a chinese native speaker would certainly be a precious help
meanwhile i looked it up on babelcarp and it says:发酵 (Fa1 Jiao4): literally Fermentation (发酵 or 發酵 or 髮酵), the oxidation under the influence of enzymes in raw tea not yet killed by Sha Qing
which would pretty much correspond to (edit: meant following>>) enzymatic oxydation typical of wulongs eg.
(not hou fa jiao =>shu cha, hei cha)氧化 (Yang3 Hua4) = (氧化) Oxidize[d] or Oxidation
which would correspond to wulongs.
chinese terms correspond appearently to specific processes applied to tea, so our words in translation don't always match totally
I buy from 2 asian vendors, one chinese one taiwanese and they speak of "fermentation" although they are very aware of the word "oxydation" and the process it describes. ginkoseto
wrote about these terms on her blog if i remember right, (edit:
no I was not remembering right, there are posts with discussions about terms but it was about pu er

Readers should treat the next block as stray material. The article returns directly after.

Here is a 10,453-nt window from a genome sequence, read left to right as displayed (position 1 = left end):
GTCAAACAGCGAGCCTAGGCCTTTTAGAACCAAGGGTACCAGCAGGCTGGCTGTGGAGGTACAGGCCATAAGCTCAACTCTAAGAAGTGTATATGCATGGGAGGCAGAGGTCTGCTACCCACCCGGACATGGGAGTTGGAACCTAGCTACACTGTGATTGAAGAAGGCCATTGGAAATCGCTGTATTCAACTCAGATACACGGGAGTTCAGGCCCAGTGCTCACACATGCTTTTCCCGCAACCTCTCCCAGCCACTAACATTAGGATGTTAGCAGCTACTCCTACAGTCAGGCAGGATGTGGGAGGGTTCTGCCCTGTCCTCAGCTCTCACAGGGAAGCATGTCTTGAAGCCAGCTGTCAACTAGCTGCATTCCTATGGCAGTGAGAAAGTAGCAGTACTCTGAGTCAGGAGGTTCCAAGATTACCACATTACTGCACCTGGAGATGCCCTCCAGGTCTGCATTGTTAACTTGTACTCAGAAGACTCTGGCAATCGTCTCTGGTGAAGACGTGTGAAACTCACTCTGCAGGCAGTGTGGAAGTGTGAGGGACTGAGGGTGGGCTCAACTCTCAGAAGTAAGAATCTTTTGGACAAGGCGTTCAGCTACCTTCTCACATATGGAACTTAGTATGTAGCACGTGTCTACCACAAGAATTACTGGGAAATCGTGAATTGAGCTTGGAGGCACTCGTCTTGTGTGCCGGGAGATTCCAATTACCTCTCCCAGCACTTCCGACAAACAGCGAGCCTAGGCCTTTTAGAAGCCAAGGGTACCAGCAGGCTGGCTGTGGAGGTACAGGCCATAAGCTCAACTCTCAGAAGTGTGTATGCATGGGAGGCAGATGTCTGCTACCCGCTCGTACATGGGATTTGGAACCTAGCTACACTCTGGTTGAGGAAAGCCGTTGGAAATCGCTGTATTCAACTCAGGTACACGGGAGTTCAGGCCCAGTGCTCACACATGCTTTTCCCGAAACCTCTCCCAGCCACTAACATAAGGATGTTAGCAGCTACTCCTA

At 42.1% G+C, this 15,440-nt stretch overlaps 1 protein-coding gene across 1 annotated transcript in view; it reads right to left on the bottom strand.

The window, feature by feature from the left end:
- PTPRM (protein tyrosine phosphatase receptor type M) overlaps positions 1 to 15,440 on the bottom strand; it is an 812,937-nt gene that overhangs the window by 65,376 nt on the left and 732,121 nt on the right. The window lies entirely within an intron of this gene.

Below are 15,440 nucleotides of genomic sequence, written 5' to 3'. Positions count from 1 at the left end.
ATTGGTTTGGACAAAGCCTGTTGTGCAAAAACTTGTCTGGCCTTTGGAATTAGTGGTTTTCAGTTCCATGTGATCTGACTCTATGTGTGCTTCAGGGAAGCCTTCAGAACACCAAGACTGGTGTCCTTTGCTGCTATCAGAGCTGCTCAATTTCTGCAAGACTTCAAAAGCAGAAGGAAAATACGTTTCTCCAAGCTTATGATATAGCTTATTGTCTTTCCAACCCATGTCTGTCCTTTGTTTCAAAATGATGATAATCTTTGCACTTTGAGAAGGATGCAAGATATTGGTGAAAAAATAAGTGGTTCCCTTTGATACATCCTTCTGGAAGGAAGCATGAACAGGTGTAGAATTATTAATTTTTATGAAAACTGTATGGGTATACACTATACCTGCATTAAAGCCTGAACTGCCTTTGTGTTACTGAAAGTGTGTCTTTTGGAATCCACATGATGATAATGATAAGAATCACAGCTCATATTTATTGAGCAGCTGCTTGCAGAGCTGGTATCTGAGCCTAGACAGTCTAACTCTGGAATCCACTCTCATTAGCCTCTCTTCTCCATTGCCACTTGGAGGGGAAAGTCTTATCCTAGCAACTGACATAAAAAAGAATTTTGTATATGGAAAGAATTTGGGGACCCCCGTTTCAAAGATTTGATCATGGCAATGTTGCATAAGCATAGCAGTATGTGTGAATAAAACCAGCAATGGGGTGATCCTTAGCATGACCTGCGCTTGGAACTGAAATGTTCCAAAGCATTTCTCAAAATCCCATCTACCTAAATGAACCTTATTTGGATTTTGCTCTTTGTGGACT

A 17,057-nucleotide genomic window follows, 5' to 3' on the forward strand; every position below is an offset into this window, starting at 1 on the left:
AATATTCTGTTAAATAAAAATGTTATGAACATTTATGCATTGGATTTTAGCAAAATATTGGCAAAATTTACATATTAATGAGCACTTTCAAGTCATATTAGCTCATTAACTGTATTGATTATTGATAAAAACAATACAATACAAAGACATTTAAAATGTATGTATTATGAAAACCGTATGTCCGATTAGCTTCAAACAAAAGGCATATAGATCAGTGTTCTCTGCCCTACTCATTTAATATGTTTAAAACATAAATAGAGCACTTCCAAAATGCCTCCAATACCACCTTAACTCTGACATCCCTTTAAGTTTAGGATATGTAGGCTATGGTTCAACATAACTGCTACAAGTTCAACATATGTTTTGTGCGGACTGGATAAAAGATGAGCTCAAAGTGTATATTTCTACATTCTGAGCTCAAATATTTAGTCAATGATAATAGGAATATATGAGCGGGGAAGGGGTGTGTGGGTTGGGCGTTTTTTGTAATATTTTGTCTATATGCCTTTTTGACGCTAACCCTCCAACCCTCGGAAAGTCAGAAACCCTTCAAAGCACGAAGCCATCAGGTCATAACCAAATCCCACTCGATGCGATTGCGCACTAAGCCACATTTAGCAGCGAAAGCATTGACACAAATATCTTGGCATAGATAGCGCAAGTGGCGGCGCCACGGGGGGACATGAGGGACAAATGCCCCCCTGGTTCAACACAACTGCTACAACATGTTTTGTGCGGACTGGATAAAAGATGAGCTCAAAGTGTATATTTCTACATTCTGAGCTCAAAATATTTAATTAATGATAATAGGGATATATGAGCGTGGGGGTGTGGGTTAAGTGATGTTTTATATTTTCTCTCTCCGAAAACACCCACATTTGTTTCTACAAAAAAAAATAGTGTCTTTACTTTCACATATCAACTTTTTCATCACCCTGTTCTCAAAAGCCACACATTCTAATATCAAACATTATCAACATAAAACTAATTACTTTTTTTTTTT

about the naming of wulongs:
wulong seems to be a taiwanese term that has extended.
what we call green tea (like zhu ye qing, long jing...) is lu cha
different terms meaning "green" or refering to different shades of green can apply to any tea that has not been processed and is still of green color, and in this case the term refers to the color more than/as much as to a kind of tea (can also apply to a green wulong, fully processed but of green color). Add to that there may be different habits of langage in different regions... that teas are so varied variety in terms is likely to happen too...and, mostly, add to that even with years of tea drinking I don't guarantee my information""...
you can have a look at babelcarp for the terms on green and wulong Legend
mentioned, as he wrote the characters it is helpful (thanks Legend for the accuracy), but best source is a native speaker I guess.